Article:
On April 11 last year, the United States surpassed Italy in terms of COVID-19 fatalities, with New York City accounting for the bulk of the country’s deaths. In the course of twenty-four hours, nearly four hundred New Yorkers died of the virus. What passed for good news was a front page New York Times headline that read, “Braced for Apocalyptic Surge, New York Avoids Worst, So Far.” We were saving scarce masks and swabs for health care workers while the governor and the mayor dickered over who had the authority to keep schools closed.
The story of New York City’s pandemic spring has been told many times over. The word “epicenter” was used in compound constructions, describing neighborhoods like Corona, Queens, as “the epicenter of the epicenter of the epicenter.” There were constant sirens. There were cooler trucks parked on the streets to hold the dead until burial. The city’s potter’s field on Hart Island was filling with the bodies of people whose families could not afford or arrange any other means of interment.
It has become a truism to say that the pandemic has exposed and expanded deep inequalities, in New York, the United States, and beyond. Low-wage workers and people of color overwhelming had to continue working in person, with far too little protective equipment or social distancing, while living in overcrowded or multigenerational homes in which the virus could spread. Women were overwhelmingly burdened with the impossible task of managing the unpaid work of social reproduction on top of waged work, both of which were often being conducted simultaneously from home.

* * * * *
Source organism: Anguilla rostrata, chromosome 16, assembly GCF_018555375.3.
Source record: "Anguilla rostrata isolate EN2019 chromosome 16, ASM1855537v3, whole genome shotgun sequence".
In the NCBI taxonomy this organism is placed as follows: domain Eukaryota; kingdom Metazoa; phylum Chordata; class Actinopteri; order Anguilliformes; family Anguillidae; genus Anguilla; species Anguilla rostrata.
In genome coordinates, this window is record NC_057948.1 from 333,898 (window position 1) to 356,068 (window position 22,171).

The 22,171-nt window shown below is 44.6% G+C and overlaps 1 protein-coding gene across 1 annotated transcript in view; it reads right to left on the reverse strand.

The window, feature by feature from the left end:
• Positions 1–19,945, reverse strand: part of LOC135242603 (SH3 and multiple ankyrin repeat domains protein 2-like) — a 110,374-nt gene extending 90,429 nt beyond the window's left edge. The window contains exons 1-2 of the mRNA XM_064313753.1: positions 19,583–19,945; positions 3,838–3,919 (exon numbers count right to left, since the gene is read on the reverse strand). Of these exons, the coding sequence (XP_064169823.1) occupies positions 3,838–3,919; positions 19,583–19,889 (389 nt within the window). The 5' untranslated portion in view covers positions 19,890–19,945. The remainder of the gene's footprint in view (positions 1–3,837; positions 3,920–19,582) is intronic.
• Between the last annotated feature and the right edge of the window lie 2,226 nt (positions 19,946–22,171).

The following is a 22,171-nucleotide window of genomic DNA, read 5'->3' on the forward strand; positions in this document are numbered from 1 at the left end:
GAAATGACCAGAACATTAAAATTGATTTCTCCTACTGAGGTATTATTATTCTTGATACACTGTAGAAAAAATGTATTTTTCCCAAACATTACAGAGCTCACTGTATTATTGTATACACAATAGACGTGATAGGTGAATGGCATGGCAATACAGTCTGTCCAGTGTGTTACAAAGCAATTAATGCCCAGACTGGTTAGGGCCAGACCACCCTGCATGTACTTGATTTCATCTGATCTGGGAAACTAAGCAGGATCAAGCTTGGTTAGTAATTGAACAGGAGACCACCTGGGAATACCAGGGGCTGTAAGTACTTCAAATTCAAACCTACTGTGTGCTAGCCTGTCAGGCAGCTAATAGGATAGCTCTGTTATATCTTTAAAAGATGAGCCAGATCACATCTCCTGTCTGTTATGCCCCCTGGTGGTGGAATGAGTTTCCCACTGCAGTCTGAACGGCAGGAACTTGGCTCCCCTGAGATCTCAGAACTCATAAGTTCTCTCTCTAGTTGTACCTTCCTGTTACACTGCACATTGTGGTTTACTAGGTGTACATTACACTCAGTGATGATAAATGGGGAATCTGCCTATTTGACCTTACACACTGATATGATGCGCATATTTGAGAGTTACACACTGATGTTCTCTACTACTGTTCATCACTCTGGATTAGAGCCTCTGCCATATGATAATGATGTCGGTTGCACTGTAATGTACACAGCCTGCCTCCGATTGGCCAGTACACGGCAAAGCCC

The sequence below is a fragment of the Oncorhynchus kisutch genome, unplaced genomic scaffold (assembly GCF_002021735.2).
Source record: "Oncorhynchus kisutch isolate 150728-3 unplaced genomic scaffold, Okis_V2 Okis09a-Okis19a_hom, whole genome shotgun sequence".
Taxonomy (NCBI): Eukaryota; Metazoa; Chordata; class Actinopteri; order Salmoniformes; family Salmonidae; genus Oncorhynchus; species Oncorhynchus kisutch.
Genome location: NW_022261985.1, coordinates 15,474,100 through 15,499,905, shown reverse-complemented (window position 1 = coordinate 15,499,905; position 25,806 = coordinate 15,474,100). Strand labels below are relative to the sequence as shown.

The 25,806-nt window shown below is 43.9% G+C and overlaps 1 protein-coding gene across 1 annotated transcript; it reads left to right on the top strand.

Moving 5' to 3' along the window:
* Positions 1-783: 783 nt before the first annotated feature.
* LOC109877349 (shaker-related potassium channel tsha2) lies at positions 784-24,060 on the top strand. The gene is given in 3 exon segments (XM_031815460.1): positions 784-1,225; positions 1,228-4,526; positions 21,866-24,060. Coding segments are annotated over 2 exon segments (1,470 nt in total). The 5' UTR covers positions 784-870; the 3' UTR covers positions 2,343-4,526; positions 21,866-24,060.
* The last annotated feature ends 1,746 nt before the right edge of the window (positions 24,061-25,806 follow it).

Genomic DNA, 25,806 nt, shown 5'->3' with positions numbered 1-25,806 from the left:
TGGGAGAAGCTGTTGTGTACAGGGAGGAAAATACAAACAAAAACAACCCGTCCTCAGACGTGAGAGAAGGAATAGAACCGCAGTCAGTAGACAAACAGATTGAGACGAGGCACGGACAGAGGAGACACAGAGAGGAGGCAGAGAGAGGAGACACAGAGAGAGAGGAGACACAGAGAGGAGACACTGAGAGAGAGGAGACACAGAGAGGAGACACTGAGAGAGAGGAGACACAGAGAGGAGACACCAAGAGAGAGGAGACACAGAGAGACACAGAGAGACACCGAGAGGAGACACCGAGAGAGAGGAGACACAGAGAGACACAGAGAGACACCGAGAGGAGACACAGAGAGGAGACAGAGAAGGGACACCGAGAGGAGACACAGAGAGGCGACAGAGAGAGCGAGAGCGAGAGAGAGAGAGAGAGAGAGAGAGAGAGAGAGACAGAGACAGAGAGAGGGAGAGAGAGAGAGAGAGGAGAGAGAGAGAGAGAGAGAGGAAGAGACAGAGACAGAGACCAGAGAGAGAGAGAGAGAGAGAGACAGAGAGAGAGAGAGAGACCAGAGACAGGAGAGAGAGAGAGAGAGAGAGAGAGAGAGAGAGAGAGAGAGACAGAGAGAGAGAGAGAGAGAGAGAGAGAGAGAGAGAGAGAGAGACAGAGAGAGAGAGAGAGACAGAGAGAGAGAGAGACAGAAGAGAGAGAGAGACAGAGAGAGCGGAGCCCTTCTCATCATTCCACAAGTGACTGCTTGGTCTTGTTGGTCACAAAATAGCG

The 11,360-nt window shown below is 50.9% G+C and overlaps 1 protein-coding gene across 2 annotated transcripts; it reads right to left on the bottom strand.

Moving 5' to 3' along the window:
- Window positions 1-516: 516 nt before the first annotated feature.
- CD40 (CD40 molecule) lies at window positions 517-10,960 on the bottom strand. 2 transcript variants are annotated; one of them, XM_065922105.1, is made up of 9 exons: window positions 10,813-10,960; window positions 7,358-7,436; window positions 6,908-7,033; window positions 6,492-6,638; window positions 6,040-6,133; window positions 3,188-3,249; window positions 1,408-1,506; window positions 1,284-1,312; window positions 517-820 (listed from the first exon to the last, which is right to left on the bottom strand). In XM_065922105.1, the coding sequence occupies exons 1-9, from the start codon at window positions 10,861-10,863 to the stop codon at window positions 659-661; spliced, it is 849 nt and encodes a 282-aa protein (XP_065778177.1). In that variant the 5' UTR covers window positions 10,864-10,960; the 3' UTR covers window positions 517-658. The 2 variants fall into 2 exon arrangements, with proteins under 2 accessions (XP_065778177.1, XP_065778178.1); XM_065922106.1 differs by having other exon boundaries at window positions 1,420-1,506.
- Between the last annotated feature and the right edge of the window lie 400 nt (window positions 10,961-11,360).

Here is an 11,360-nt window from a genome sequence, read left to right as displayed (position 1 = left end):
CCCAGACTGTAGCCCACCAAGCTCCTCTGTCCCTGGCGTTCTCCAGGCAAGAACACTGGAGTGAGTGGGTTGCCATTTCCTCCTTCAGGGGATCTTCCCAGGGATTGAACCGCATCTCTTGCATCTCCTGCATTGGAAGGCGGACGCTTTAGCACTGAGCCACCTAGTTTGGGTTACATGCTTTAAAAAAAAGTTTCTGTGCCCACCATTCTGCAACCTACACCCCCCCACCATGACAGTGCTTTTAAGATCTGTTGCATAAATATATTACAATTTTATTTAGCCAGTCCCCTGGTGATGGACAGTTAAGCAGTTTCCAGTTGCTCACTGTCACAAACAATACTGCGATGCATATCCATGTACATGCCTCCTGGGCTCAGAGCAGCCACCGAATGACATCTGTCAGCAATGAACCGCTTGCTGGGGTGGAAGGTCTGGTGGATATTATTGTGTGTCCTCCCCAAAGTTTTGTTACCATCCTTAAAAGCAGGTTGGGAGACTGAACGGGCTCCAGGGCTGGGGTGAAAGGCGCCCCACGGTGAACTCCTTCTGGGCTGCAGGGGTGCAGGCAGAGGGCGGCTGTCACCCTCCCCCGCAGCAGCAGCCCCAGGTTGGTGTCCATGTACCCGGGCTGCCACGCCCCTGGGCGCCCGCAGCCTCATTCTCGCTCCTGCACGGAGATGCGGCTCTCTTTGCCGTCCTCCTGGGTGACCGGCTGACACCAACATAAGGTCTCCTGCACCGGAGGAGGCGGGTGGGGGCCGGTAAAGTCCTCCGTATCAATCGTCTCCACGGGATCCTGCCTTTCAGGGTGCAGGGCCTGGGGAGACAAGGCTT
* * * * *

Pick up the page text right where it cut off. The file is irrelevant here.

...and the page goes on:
It has become another truism to say that the pandemic changed our experience of time. This was true on the personal level, as quarantined conditions caused daily life to feel somehow simultaneously protracted and fleeting, but it was also true on a world-historic scale. The aphorism commonly attributed to Lenin conjures the latter: “There are decades where nothing happens, and there are weeks where decades happen.”
Indeed, in the year from March 2020 to March 2021, New York City experienced a decade’s worth of change. While these ruptures produced feelings of bewilderment and unfamiliarity, most of the processes we lived through this past year were, in fact, already in motion, albeit slowly and tentatively. It is therefore less the case that the pandemic spontaneously transformed the city than that endogenous trends which were already well underway were accelerated by the exogenous shock of a global health crisis.